The behavior of a concrete under pulsating pumping conditions was investigated in the new experimental setup PulsaCoP. A transparent model concrete was employed, which allowed detailed analysis of velocity profiles and segregation phenomena in the concrete flow. Material and operation parameters were selected in order to meet the important dimensionless parameters of the Reynolds and Hedstrom number of real pumped concrete flows.
During the pumping experiments, pressure values were recorded at several locations along the pumping pipeline. Velocity data in the flow were obtained with the help of particle image velocimetry measurements in the model concrete. Pressure losses and mean flow velocities were correlated with respect to the Fanning friction factor and the Buckingham–Reiner equation, respectively. It was found that experimentally and semi-analytically obtained friction factors of the model concrete flow were in reasonable agreement. An estimation of friction factors in corresponding real-world flows of self-compacting concrete was given as well. Quantitative deviations between the different friction factors were caused among others by segregation and further particulate phenomena.
These effects are the subject of further investigations within the priority program Opus Fluidum Futurum of the German Research Foundation DFG. Among others, a more rigorous validation of the PulsaCoP experiment by comparison with data from large-scale pumping experiments with real concrete is planned. From these experiments, better correlations of the friction factors, segregation, concrete rheology, and concrete flow rates should be researched as well. Furthermore, these considerations are not limited to the flow in straight pipes, but will be applied to complex geometries in the future.

Author Contributions

Conceptualization, M.A.H. and R.S.; methodology M.A.H., M.N.K., and R.S.; software, M.A.H. and M.N.K.; validation, M.A.H., M.N.K., and R.S.; formal analysis, R.S.; investigation, M.A.H. and M.N.K.; resources, R.S.; data curation, M.A.H.; writing, original draft preparation, M.A.H.; writing, review and editing, M.A.H., M.N.K., and R.S.; visualization, M.A.H.; supervision, R.S.; project administration, R.S.; funding acquisition, R.S. All authors read and agreed to the published version of the manuscript.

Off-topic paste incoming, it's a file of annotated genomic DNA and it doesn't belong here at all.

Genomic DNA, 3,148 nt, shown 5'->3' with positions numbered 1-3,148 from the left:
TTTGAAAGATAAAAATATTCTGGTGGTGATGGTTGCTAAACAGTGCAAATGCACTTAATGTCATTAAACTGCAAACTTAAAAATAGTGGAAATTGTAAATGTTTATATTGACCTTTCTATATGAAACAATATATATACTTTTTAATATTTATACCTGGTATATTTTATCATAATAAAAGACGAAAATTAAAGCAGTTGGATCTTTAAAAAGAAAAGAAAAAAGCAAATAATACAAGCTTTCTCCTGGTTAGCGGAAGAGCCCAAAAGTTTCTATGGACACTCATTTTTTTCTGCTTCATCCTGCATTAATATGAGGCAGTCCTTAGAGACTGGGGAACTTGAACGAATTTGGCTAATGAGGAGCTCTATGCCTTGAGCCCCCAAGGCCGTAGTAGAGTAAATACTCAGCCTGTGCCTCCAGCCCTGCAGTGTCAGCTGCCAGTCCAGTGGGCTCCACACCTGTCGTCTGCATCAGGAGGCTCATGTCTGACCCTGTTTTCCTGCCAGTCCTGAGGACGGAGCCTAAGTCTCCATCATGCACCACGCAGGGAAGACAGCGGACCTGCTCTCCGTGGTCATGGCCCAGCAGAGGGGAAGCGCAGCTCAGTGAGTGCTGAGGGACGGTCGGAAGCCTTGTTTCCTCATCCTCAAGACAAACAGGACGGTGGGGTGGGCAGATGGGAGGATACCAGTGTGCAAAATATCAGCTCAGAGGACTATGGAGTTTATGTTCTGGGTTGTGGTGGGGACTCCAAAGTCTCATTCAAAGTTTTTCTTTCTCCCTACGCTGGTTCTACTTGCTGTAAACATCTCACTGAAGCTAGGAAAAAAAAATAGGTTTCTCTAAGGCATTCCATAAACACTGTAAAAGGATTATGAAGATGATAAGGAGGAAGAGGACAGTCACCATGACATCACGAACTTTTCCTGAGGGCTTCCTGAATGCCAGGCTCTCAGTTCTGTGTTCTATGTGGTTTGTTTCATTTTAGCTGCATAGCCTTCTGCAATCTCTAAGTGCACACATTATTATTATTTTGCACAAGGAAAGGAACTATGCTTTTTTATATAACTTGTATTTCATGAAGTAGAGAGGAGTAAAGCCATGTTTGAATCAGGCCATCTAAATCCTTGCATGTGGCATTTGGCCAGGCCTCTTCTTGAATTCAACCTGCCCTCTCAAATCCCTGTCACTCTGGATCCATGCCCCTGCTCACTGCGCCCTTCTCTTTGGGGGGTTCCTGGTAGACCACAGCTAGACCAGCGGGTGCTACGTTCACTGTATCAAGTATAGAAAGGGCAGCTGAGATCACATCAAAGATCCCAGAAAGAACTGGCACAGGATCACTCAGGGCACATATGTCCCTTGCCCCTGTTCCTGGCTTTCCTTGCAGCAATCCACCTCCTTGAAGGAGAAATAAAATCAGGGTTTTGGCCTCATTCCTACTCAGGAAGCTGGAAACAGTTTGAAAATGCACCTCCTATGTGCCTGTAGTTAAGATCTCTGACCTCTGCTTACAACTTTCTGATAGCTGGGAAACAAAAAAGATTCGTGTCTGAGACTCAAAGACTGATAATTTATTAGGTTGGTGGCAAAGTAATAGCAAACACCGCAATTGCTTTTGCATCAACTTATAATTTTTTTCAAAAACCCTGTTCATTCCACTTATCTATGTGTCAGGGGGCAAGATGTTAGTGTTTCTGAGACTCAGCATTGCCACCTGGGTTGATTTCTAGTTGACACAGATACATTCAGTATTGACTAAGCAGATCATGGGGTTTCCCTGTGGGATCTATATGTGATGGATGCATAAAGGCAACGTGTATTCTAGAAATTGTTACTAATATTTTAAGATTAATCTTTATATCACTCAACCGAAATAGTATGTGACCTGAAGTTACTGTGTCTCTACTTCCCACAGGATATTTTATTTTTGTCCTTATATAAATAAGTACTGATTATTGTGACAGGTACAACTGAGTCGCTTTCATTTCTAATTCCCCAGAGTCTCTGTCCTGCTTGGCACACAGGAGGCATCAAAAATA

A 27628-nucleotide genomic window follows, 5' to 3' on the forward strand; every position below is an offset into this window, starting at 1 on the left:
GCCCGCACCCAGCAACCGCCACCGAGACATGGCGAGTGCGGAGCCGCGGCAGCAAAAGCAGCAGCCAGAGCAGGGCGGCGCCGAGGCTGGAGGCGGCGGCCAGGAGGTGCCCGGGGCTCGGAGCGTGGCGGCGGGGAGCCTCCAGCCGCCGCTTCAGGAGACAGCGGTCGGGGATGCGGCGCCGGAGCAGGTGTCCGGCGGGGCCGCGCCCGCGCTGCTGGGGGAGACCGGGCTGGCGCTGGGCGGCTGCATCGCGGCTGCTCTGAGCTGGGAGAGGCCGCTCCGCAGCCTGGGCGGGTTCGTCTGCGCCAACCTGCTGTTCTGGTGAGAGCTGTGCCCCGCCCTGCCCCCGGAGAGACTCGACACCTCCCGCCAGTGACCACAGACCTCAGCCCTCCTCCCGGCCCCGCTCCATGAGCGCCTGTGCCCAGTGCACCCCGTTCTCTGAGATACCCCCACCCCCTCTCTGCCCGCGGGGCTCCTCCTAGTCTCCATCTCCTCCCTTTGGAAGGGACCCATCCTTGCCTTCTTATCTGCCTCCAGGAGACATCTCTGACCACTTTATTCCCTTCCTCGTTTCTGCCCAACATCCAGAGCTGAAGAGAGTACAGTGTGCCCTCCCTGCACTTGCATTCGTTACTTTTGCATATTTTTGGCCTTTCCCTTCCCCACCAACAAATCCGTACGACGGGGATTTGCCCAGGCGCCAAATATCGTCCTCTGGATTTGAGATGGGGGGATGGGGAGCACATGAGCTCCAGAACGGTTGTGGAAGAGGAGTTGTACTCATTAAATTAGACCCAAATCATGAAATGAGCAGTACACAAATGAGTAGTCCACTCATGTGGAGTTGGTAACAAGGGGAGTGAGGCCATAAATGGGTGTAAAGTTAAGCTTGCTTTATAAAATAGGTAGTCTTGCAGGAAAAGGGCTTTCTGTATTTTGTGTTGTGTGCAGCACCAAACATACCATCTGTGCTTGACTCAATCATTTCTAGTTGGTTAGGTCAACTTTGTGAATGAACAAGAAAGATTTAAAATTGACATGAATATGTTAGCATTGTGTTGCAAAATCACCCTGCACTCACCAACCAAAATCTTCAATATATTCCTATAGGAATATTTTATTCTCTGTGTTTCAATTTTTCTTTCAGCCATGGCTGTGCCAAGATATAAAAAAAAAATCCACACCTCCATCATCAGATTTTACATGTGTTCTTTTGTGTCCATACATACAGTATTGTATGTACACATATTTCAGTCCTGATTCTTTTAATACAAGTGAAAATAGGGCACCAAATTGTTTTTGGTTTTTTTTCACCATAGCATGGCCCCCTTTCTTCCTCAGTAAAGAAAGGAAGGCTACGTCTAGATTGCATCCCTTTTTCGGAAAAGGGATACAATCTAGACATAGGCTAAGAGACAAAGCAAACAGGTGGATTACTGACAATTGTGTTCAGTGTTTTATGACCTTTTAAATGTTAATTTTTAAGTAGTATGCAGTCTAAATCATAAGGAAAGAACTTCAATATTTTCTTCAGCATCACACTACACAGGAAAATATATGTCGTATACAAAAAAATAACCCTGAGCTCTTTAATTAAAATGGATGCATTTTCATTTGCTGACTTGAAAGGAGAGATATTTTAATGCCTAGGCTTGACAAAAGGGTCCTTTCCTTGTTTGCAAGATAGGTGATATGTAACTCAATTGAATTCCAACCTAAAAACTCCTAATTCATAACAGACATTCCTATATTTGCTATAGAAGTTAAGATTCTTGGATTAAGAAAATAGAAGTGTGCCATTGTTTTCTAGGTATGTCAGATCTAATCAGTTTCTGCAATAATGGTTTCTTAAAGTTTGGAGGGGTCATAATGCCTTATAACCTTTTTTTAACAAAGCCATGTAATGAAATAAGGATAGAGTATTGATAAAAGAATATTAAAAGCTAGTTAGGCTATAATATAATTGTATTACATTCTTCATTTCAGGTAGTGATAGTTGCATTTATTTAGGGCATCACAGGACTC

Gefördert durch die Deutsche Forschungsgemeinschaft (DFG), Projektnummer 387065607, funded by the Deutsche Forschungsgemeinschaft (DFG, German Research Foundation), Projektnummer 387065607.


The authors would like to thank Ms. Shirin Fataei (Institute of Construction Materials, TU Dresden) for the rheological measurements and interesting discussions. Also we want to thank Mr. Himanshu Patel (Leibniz Institute of Polymer Research - IPF, Dresden) for the preparation of model liquid and interesting discussions.

Conflicts of Interest

The authors declare no conflict of interest.


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Figure 1. Pulsating Concrete Pump (PulsaCoP) apparatus for optical investigation of dense, granular suspensions during a pulsating flow. (1) Reservoir vessel with pressure supply and compressed-air hose. (2) Measurement pipe. (3) Camera system. (4) Outlet.
Figure 1. Pulsating Concrete Pump (PulsaCoP) apparatus for optical investigation of dense, granular suspensions during a pulsating flow. (1) Reservoir vessel with pressure supply and compressed-air hose. (2) Measurement pipe. (3) Camera system. (4) Outlet.